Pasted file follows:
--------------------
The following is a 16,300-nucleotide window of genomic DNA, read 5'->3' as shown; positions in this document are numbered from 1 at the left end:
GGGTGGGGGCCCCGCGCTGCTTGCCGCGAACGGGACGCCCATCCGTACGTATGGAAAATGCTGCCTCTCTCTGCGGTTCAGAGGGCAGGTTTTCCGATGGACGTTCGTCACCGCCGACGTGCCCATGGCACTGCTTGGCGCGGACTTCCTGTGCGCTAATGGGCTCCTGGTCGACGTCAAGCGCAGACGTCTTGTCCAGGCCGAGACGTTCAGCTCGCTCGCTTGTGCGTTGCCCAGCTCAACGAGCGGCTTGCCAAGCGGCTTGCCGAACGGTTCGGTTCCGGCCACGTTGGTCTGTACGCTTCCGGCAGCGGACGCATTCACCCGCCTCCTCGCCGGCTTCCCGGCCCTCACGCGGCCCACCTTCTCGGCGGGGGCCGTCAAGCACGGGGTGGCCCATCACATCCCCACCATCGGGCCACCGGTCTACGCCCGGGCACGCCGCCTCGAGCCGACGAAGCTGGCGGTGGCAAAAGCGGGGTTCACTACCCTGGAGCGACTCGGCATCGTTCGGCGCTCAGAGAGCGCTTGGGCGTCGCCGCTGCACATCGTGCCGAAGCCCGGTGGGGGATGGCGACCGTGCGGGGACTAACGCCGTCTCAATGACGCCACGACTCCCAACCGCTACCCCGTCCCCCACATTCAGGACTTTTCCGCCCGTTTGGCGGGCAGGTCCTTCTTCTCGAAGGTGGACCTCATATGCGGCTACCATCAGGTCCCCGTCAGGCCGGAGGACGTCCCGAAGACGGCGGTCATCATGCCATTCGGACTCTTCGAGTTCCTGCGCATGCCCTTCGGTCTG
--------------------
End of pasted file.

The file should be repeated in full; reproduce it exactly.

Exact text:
The following is a 16,300-nucleotide window of genomic DNA, read 5'->3' as shown; positions in this document are numbered from 1 at the left end:
GGGTGGGGGCCCCGCGCTGCTTGCCGCGAACGGGACGCCCATCCGTACGTATGGAAAATGCTGCCTCTCTCTGCGGTTCAGAGGGCAGGTTTTCCGATGGACGTTCGTCACCGCCGACGTGCCCATGGCACTGCTTGGCGCGGACTTCCTGTGCGCTAATGGGCTCCTGGTCGACGTCAAGCGCAGACGTCTTGTCCAGGCCGAGACGTTCAGCTCGCTCGCTTGTGCGTTGCCCAGCTCAACGAGCGGCTTGCCAAGCGGCTTGCCGAACGGTTCGGTTCCGGCCACGTTGGTCTGTACGCTTCCGGCAGCGGACGCATTCACCCGCCTCCTCGCCGGCTTCCCGGCCCTCACGCGGCCCACCTTCTCGGCGGGGGCCGTCAAGCACGGGGTGGCCCATCACATCCCCACCATCGGGCCACCGGTCTACGCCCGGGCACGCCGCCTCGAGCCGACGAAGCTGGCGGTGGCAAAAGCGGGGTTCACTACCCTGGAGCGACTCGGCATCGTTCGGCGCTCAGAGAGCGCTTGGGCGTCGCCGCTGCACATCGTGCCGAAGCCCGGTGGGGGATGGCGACCGTGCGGGGACTAACGCCGTCTCAATGACGCCACGACTCCCAACCGCTACCCCGTCCCCCACATTCAGGACTTTTCCGCCCGTTTGGCGGGCAGGTCCTTCTTCTCGAAGGTGGACCTCATATGCGGCTACCATCAGGTCCCCGTCAGGCCGGAGGACGTCCCGAAGACGGCGGTCATCATGCCATTCGGACTCTTCGAGTTCCTGCGCATGCCCTTCGGTCTG